Now I’m the man, the very fat man, That waters the workers’ beer, Yes I’m the man, the very fat man, That waters the workers’ beer, And what do I care if it makes them ill, If it makes them terribly queer, I’ve a car and a yacht and an aeroplane, And I waters the workers’ beer.
You can find more verses of this fine old song by looking up the Socialist’s Song Book.
As it happens Jean-François van Boxmeer is not a very fat man judging from his photo, but he does have an annual salary plus bonus of around €4,955,000 so could probably afford the odd yacht or aeroplane. And his company is watering beer.
He is the chairman of the board and chief executive officer of Heineken, the multi-national company that owns John Smith’s brewery. It was announced recently that John Smith’s Extra Smooth is to be reduced in strength from 3.8% alcohol by volume (ABV) to 3.6 per cent ABV. According to the company this will bring it into line with other smooth flow beers such as Tetley’s but you might be forgiven if you think that the estimated tax saving of around £6.6 million per year is a contributing factor in the decision.
Still, at least the landlords and drinkers will benefit from the reduced cost as some of the savings will be passed on down the supply chain. Not so. At the same time as the strength is reduced, a price increase of about 2.5 pence per pint is to be imposed.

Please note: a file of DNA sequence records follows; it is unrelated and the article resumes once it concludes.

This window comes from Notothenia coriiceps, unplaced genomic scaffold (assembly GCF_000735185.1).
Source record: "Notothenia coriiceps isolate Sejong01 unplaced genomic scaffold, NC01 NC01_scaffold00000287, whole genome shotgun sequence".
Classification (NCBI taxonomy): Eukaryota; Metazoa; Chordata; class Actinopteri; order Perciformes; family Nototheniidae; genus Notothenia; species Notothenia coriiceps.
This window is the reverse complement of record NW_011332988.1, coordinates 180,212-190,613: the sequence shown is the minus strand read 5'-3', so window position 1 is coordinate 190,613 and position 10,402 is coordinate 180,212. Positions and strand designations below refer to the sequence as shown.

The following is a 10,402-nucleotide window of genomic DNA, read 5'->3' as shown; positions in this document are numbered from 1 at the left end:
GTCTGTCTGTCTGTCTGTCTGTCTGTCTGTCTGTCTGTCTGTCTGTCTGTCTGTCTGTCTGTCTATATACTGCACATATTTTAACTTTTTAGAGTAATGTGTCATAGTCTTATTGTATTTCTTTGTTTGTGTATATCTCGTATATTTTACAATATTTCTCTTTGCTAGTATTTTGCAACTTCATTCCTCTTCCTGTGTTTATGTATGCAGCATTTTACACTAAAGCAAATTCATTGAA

The company say that the savings will be invested in the brewing and marketing of the beer.
I suppose it needs it, given that it would be low on the list of choices for the discerning beer drinker, and it does mean that we can look forward to more of their expensive but funny adverts, such as the ones starring Peter Kay.
John Smiths is just the most recent example of the trend to reducing the strength of beers and lagers.
Others guilty parties include Anheuser-Busch InBev, the world’s largest brewer, which recently cut the strength of Stella Artois, Becks and Budweiser. Carlsberg reduced the alcohol by volume (ABV) of Carlsberg Export, from 5 per cent to 4.8 per cent last year. If you buy Budweiser, Bud Light , Stella Artois, Stella Artois Legere or Becks in Canada, for example, you will find that they are all 0.2 per cent stronger that the British versions.
Where will it end? The Government have introduced a reduced tax on beer that is less than 2.8% ABV and some breweries have been experimenting with products of this strength. Skol lager is described on the company website as ‘mid strength’ and is now 2.8 per cent. Greene King’s Tolly English Ale is also 2.8 per cent while Adnam’s Sole Star is 2.7 per cent, but at least these are new beers designed to be low gravity.
I don’t have a problem with weak beer as such – it can taste good and should sell at about 50p per pint cheaper than standard bitter, but it seems wrong to take a well-known beer and reduce the strength as a money making exercise.
On the other hand, maybe Heineken need the money. Back in 2007 they were fined €219.3 million for their part in a beer price fixing cartel operating in the Netherlands. At least that hasn’t happened in Britain.